How Goldman Sachs and Other Companies Exploit Port Truck Drivers
It's the time of year when lights are strung, trees are decorated, and holiday cheer is spread. It's also the time of year when people pepper-spray fellow shoppers and camp out in front of box stores, and retail clerks risk death by stampede. Savvy shoppers prowl the malls for the best deals, the cheapest bargains, looking to see if they can find the lowest of low prices.
Astute consumers may know that the rock bottom we see advertised on endless TV and internet commercials are often the result of companies manufacturing their goods overseas, using sweatshop labor where poorly paid workers often toil in dangerous and unhealthy conditions so that we can enjoy the latest electronics, the coolest pair of jeans.
But what many people may not know is that these sweatshop conditions don't end when those goods hit American soil. Between the dock where the cargo is unloaded and the shelf from which you pluck your treasure, there are several critical lynchpins. One of them is port truck drivers. These drivers (around 110,000 of them in the United States) are responsible for moving approximately 20 million containers a year from the ports to railway yards and warehouses. Drivers operating large trucks are expected to safely haul loads up to 80,000 pounds. It's a job for professionals, only these professionals are earning poverty wages, sometimes even less than you'd make flipping burgers at a fast food restaurant. Once a middle-class profession, the port trucking (or drayage) industry has now been dubbed "sweatshops on wheels."
Drivers, along with clergy and their union, environmental and community allies have been fighting for years for better working conditions and wages, but their plight has recently caught the attention of the Occupy movement. On Nov. 2, during a day billed as a general strike, tens of thousands of people swarmed the Port of Oakland, temporarily stopping work during the evening. Now, Occupiers are calling for a shutdown on Dec. 12 at all West Coast ports.
Occupy organizer Kari Koch in Portland says that their action is aimed at disrupting business as usual for "Wall Street on the waterfront." In particular, they are targeting EGT (Export Grain Terminal) and Goldman Sachs. EGT is part of a multinational conglomerate, and the company is engaged a labor struggle with the International Warehouse and Longshore Union in Longview, Wash., and Goldman Sachs, much maligned for its shady business dealings, which were part of the economic collapse, owns half of SSA Marine, which operates four terminals at the Port of Long Beach and also owns the trucking company Shippers Transport Express (more on them below).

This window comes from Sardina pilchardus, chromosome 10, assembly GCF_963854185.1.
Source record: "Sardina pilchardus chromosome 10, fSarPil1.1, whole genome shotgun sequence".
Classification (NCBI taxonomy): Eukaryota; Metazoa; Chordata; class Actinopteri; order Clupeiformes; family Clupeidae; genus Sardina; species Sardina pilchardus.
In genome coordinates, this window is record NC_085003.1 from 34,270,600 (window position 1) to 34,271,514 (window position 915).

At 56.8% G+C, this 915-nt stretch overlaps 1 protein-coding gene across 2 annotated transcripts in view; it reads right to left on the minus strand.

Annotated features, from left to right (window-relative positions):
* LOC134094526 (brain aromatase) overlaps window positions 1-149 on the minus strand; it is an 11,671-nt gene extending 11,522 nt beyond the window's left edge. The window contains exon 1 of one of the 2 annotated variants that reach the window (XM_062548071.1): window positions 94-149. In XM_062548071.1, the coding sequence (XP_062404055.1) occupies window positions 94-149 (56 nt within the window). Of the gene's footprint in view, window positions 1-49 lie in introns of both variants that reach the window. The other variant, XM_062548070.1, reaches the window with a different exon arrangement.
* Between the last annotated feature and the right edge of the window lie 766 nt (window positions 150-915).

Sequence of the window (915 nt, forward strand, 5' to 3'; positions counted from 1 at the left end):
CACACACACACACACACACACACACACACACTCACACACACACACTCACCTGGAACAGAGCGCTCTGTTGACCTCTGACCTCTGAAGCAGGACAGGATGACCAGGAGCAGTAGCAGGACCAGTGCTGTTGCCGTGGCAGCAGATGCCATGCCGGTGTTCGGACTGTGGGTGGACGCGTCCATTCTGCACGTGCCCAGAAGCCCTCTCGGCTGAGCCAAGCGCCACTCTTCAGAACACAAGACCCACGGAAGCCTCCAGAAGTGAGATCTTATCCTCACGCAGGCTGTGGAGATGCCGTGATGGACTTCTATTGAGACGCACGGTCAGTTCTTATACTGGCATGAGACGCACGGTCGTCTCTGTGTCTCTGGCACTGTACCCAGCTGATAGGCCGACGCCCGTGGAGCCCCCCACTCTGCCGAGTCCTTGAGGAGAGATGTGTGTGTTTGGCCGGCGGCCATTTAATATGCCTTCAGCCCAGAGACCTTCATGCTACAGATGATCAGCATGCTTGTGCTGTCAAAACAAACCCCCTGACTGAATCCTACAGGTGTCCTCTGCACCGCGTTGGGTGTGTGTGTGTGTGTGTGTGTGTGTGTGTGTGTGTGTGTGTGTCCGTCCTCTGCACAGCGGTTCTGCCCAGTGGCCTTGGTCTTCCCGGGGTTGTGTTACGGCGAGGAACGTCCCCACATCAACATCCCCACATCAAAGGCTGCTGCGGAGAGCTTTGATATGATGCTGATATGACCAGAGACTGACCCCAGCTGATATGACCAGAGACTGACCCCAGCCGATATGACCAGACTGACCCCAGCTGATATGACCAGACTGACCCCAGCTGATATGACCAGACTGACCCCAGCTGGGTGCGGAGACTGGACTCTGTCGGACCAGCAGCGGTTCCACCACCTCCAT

"We will be creating a community picket in front of the port, and we expect to have a work stoppage, and we expect the workers to not cross the picket line," said Koch. "We are disrupting it for one day, but it is also a symbolic action to show that the workers are actually the ones with the power in this country." Actions are planned at major West Coast ports such as Oakland, Portland, Long Beach, San Diego, Seattle, and others, but solidarity actions are springing up as well in Albuquerque, Denver, Houston, Salt Lake City, and even in Japan, where Doro Chiba railway workers plan to strike at a trading partner of EGT.
If work is shut down at the ports, "It's one more day that Goldman Sachs and Wall Street firms are unable to create profit," said Koch. And as the website for the action says, "U.S. ports have thus become economic engines for the elite; the 1 percent these trade hubs serve are free to rip the shirts off the backs of the 99 percent, who turn their profits."